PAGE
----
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Small business update – Yvonne Donald

Let’s say a big hello to Yvonne Donald from delicious cake company, Kake and Cupkakery. Yvonne’s first interview was in September 2012, and we had catch-ups in in October 2013 and then November 2014, January 2016 and January 2017. I’m so pleased to see Yvonne still going strong: this is where she wanted to be by now, “After all this time I finally realise my main priority is to see Kake and Cupkakery grow and flourish whether that’s online, through a store front or both. So for the year ahead I want this to be my main focus as I see Kake and Cupkakery as a brand which I would like to become stronger within the local community and Birmingham as a whole. I want to have more of a presence amongst the wedding market as I still have a little concept that I haven’t given my full attention to. And maybe look into having an app, as we all have mobiles and I think an app alongside my website might be a good idea to save customers even more time and have ease of access for ordering.. So if any fellow small techy businesses reading this can help with this, I would love to hear from you: I’m happy to give you cake …” Lots of lovely aims there, so let’s see how she’s getting on!

Hello, Yvonne, it’s lovely to chat with you again. Are you where you thought you’d be when you looked forward a year ago?
Hello! I think I can safely say it’s been a good year. Am I where I thought I would be? It’s a big yes and a little no. I’m still operating from home in my registered kitchen but a big yes regarding the business overall, as last year I wanted the business to grow and flourish and I feel that it has due to the volume of orders I am receiving.

What has changed and what has stayed the same?

Well I didn’t look into the app, I basically didn’t have the time to, as I built a new website. I’ve taken a another tiny step into the wedding market as I’m getting commissions for a few more wedding cakes every year, it’s not my primary market like some cake makers but I feel I’m an all-rounder so I’m keeping one foot in the wedding camp.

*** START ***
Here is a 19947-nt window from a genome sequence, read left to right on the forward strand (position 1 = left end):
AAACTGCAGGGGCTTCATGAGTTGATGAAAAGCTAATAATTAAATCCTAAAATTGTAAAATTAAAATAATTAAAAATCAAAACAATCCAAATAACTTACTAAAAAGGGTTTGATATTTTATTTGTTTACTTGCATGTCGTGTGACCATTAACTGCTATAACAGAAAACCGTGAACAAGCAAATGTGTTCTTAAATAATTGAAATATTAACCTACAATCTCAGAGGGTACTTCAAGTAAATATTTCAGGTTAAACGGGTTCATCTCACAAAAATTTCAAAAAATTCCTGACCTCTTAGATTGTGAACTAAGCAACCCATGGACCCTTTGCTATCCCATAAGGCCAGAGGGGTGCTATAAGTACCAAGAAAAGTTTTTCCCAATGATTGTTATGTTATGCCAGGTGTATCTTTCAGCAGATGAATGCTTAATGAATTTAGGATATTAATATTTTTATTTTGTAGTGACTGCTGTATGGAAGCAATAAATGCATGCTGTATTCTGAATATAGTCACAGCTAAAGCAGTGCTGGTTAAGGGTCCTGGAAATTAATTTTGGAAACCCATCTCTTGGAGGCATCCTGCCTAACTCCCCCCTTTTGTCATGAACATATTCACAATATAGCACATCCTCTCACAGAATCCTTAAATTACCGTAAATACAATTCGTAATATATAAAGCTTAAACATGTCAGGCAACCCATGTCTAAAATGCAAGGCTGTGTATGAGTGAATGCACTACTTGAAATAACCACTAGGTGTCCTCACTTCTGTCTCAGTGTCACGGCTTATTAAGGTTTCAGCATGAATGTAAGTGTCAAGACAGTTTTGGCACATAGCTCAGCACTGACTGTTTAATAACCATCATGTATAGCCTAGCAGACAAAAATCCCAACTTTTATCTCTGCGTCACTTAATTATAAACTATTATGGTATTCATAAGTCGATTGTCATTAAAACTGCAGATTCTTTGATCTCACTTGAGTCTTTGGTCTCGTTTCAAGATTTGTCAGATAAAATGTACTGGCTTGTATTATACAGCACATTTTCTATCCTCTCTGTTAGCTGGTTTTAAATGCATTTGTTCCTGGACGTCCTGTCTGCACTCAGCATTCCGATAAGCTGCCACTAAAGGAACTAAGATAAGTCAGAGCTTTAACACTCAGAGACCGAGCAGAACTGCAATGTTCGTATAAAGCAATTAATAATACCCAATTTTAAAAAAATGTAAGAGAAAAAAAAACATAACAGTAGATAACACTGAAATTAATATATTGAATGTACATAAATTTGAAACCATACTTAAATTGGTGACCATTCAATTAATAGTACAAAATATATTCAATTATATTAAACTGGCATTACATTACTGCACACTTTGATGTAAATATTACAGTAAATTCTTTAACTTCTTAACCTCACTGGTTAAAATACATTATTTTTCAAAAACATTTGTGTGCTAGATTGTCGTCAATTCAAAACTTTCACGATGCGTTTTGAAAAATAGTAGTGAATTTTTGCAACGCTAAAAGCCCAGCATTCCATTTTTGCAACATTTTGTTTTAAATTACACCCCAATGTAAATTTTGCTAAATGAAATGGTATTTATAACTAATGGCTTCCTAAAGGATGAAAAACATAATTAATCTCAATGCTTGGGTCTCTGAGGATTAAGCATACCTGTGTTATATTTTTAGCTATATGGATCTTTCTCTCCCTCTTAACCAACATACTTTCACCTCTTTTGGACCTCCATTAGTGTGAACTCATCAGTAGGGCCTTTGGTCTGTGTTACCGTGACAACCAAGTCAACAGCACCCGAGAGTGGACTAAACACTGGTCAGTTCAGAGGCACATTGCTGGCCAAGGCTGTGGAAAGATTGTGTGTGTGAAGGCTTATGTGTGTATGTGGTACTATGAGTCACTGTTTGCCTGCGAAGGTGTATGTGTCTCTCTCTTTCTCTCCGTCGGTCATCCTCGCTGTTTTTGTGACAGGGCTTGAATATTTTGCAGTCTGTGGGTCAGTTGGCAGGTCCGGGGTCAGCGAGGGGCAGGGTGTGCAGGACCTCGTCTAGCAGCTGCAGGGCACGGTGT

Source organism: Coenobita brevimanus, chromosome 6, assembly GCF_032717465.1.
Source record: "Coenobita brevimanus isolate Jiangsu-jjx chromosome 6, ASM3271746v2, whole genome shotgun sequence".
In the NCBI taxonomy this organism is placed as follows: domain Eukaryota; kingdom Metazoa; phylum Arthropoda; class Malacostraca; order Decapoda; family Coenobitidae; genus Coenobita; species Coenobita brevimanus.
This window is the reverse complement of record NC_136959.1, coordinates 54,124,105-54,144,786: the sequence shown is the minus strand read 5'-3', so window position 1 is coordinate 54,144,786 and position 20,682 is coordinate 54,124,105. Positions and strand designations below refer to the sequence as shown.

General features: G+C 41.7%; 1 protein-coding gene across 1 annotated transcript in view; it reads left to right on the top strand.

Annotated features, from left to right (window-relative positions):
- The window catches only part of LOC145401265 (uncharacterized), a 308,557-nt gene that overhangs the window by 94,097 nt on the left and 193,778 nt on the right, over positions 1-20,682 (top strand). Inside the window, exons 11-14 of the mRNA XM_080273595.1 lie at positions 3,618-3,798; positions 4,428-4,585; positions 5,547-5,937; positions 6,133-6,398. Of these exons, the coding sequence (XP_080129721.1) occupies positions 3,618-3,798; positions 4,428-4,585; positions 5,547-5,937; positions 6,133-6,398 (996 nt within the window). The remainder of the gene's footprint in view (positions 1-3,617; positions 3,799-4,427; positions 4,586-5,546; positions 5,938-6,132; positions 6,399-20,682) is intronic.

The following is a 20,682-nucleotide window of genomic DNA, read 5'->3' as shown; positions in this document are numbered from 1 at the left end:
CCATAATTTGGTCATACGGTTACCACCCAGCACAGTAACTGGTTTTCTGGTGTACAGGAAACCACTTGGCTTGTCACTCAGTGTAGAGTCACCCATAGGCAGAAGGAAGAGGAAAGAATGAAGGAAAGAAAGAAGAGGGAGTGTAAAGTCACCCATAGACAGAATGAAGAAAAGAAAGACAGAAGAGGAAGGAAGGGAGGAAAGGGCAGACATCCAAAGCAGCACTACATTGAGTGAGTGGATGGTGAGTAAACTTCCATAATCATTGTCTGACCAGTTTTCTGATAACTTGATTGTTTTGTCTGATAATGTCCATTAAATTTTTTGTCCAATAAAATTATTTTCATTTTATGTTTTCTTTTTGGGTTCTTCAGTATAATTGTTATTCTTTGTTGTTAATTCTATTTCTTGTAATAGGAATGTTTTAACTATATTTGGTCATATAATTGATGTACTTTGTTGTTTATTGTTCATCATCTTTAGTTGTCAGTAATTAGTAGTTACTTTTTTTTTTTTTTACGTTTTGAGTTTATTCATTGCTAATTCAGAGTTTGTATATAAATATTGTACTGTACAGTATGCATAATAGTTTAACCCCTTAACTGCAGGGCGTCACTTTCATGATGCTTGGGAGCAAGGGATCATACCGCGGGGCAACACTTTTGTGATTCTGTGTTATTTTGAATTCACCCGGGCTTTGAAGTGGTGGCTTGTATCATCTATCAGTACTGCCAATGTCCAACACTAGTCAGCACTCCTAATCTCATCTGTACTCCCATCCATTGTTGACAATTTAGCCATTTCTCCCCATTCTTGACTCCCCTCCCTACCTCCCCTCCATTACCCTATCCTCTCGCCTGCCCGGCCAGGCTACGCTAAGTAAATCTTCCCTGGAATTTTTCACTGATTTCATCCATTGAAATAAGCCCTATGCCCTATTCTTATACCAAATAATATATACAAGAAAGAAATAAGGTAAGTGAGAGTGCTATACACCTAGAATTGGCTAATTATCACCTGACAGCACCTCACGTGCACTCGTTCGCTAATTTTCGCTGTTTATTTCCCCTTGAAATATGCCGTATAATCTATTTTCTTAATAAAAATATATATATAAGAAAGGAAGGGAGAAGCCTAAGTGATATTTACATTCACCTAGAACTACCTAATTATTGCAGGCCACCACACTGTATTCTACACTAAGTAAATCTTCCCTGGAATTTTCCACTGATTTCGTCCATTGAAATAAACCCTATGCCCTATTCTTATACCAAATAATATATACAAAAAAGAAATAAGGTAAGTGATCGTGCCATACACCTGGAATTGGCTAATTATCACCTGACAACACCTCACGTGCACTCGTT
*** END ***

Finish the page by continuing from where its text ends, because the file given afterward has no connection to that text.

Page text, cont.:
The beginning of 2017 I bought a biz planner that made me take a good look at my biz from the inside out and one area which I wanted to get right was my branding, I know I have focused on this before with little tweaks here and there but this planner really made me think, as I really wanted a strong look to make me stand out in what is a very competitive market. Rebranding became an even clearer goal as in march 2017 I was chosen as Theo Paphitis (previous dragon on Dragons’ Den) #SBS (small business Sunday) winner on twitter. I had entered this many years ago and basically you tweet Theo your business and his fave 6 he retweets on a Monday. I decided to enter for the first time in years and won (wooo hooo). I got to go to a #SBS event with other winners who come from many other industries, and even got to meet him [see a photo of Yyonne and Theo on her Instagram).

My #SBS win and rebrand I feel has really helped boost my business, The decision to invest and get the job done properly to have a clear brand identity was the best decision ever, I now have a new logo, brand colours, specific fonts, brand patterns and a new website. Both of these (#SBS/rebrand) have helped propel me on to the coveted page 1 on Google for my specific search terms so I’m getting noticed on the web, resulting in increased orders.

I also took the plunge and entered the most intimidating cake competition ever, which is Cake International: people come from all over the world to enter. There are a number of categories and I entered the wedding cake category and pushed myself by using royal icing which is a medium not used that often but is creeping back in vogue. I didn’t place, but I haven’t let that deter me as the competition was fierce and standards extremely high plus it would help if I read the competition schedule properly. (Roll on November).